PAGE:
Public relations experts who have experience working with the gun industry expressed horror at the National Rifle Association's response to the Newtown shootings.
The group's executive vice president, Wayne LaPierre, struck a ranting tone, blaming the video game industry and media for exposing youth to a culture of violence, and calling for armed police or security guards in schools: The only thing that
stops a bad guy with a gun is a good guy with a gun, LaPierre claimed.
He spoke of video games and movies:
There exists in this country, sadly, a callous, corrupt and corrupting shadow industry that sells and stows violence against its own people, through vicious, violent video games with names like Bulletstorm, Grand Theft Auto, Mortal Kombat
, and Splatterhouse .
Then there's the blood-soaked slasher films like American Psycho and Natural Born Killers that are aired like propaganda loops on Splatterdays and every day, and a thousand music videos that portray life as a joke and murder
as a way of life. And then they have the nerve to call it entertainment.
But is that what it really is? Isn't fantasizing about killing people as a way to get your kicks really the filthiest form of pornography?
In a race to the bottom, media conglomerates compete with one another to shock, violate and offend every standard of civilized society by bringing an ever-more-toxic mix of reckless behavior and criminal cruelty into our homes every minute of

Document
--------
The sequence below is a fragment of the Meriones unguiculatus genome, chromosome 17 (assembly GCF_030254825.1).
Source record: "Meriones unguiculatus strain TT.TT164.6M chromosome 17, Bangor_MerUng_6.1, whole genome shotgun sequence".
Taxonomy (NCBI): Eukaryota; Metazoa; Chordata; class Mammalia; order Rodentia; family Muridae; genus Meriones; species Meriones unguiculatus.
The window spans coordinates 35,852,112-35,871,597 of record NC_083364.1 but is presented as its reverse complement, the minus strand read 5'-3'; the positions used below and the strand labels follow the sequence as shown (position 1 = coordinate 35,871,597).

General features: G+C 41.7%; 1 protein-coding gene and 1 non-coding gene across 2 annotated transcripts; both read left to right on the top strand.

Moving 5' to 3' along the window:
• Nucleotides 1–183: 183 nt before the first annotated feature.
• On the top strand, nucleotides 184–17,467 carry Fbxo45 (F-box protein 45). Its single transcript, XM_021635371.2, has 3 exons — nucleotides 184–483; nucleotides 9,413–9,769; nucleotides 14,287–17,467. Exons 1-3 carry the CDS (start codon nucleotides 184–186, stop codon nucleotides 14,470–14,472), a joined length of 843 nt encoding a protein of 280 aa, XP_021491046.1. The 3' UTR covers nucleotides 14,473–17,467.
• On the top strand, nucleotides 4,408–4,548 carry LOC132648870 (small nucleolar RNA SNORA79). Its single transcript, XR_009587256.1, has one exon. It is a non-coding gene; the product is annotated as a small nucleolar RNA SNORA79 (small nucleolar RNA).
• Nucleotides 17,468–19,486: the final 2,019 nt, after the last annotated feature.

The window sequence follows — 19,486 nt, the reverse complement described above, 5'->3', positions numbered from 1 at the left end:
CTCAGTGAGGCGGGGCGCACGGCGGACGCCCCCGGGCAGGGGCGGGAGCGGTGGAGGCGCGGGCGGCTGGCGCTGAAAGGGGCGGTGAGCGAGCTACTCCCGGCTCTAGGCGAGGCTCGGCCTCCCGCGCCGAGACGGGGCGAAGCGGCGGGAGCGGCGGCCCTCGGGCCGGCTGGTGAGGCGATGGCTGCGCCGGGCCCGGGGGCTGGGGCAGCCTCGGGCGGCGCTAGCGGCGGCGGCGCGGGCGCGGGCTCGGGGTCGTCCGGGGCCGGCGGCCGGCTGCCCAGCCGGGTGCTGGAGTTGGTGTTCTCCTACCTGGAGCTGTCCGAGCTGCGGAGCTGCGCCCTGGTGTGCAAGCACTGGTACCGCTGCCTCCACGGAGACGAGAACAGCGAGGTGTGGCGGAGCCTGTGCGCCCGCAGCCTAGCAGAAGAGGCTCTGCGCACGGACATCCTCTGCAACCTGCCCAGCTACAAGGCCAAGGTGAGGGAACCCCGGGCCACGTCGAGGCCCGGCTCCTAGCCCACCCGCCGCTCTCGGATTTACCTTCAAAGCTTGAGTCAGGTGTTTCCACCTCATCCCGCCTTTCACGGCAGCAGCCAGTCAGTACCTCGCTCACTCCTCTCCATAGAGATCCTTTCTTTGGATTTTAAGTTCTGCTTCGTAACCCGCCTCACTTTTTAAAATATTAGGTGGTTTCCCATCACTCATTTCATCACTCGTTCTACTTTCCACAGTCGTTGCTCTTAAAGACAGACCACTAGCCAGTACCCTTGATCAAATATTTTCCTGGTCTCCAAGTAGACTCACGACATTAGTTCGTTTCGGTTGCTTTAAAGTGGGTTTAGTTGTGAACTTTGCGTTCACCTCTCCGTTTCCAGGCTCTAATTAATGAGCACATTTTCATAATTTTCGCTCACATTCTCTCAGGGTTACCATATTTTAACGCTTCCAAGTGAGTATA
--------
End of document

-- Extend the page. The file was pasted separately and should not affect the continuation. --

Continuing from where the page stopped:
every day of every month of every year.
Public relations professionals reached by The Huffington Post said the timing of his message, which broke a week of silence in the wake of the tragic murder of 26 children and adults at Sandy Hook Elementary School, could be an irredeemable
mistake for the group.
Senator Jay Rockefeller has introduced one of Congress' first pieces of legislation related to the tragedy in Newtown, Connecticut: a bill to study the impact of violent video games on children. He said:
This week, we are all focused on protecting our children. At times like this, we need to take a comprehensive look at all the ways we can keep our kids safe. I have long expressed concern about the impact of the violent content our kids see and
interact with every day.
Recent court decisions demonstrate that some people still do not get it. They believe that violent video games are no more dangerous to young minds than classic literature or Saturday morning cartoons. Parents, pediatricians, and psychologists